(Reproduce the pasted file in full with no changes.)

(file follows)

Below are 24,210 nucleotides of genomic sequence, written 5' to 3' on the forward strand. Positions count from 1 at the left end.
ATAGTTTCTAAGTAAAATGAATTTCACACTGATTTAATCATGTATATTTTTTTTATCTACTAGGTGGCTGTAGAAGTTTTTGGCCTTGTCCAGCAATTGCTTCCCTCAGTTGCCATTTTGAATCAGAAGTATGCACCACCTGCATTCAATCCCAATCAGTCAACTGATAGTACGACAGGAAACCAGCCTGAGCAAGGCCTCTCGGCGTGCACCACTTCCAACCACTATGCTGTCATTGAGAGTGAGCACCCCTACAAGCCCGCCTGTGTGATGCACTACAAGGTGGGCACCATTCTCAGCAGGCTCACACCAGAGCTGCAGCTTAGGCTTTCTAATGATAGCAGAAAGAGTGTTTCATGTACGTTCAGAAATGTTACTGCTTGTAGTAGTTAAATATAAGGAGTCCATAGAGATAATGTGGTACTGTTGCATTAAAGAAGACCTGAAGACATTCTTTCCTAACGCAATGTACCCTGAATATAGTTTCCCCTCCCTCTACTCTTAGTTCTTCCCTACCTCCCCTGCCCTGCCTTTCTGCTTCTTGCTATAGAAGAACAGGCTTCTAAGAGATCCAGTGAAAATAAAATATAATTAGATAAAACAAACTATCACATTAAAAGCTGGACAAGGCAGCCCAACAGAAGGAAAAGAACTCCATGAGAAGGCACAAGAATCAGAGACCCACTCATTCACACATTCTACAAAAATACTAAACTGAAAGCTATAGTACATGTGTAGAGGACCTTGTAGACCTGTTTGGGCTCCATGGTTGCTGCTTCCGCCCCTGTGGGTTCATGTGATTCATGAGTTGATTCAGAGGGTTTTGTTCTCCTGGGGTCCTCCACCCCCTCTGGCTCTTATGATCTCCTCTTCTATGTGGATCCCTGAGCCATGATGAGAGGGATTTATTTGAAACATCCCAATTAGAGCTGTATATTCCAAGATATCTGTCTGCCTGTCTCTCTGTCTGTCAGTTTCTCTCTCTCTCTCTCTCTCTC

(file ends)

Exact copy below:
Below are 24,210 nucleotides of genomic sequence, written 5' to 3' on the forward strand. Positions count from 1 at the left end.
ATAGTTTCTAAGTAAAATGAATTTCACACTGATTTAATCATGTATATTTTTTTTATCTACTAGGTGGCTGTAGAAGTTTTTGGCCTTGTCCAGCAATTGCTTCCCTCAGTTGCCATTTTGAATCAGAAGTATGCACCACCTGCATTCAATCCCAATCAGTCAACTGATAGTACGACAGGAAACCAGCCTGAGCAAGGCCTCTCGGCGTGCACCACTTCCAACCACTATGCTGTCATTGAGAGTGAGCACCCCTACAAGCCCGCCTGTGTGATGCACTACAAGGTGGGCACCATTCTCAGCAGGCTCACACCAGAGCTGCAGCTTAGGCTTTCTAATGATAGCAGAAAGAGTGTTTCATGTACGTTCAGAAATGTTACTGCTTGTAGTAGTTAAATATAAGGAGTCCATAGAGATAATGTGGTACTGTTGCATTAAAGAAGACCTGAAGACATTCTTTCCTAACGCAATGTACCCTGAATATAGTTTCCCCTCCCTCTACTCTTAGTTCTTCCCTACCTCCCCTGCCCTGCCTTTCTGCTTCTTGCTATAGAAGAACAGGCTTCTAAGAGATCCAGTGAAAATAAAATATAATTAGATAAAACAAACTATCACATTAAAAGCTGGACAAGGCAGCCCAACAGAAGGAAAAGAACTCCATGAGAAGGCACAAGAATCAGAGACCCACTCATTCACACATTCTACAAAAATACTAAACTGAAAGCTATAGTACATGTGTAGAGGACCTTGTAGACCTGTTTGGGCTCCATGGTTGCTGCTTCCGCCCCTGTGGGTTCATGTGATTCATGAGTTGATTCAGAGGGTTTTGTTCTCCTGGGGTCCTCCACCCCCTCTGGCTCTTATGATCTCCTCTTCTATGTGGATCCCTGAGCCATGATGAGAGGGATTTATTTGAAACATCCCAATTAGAGCTGTATATTCCAAGATATCTGTCTGCCTGTCTCTCTGTCTGTCAGTTTCTCTCTCTCTCTCTCTCTCTC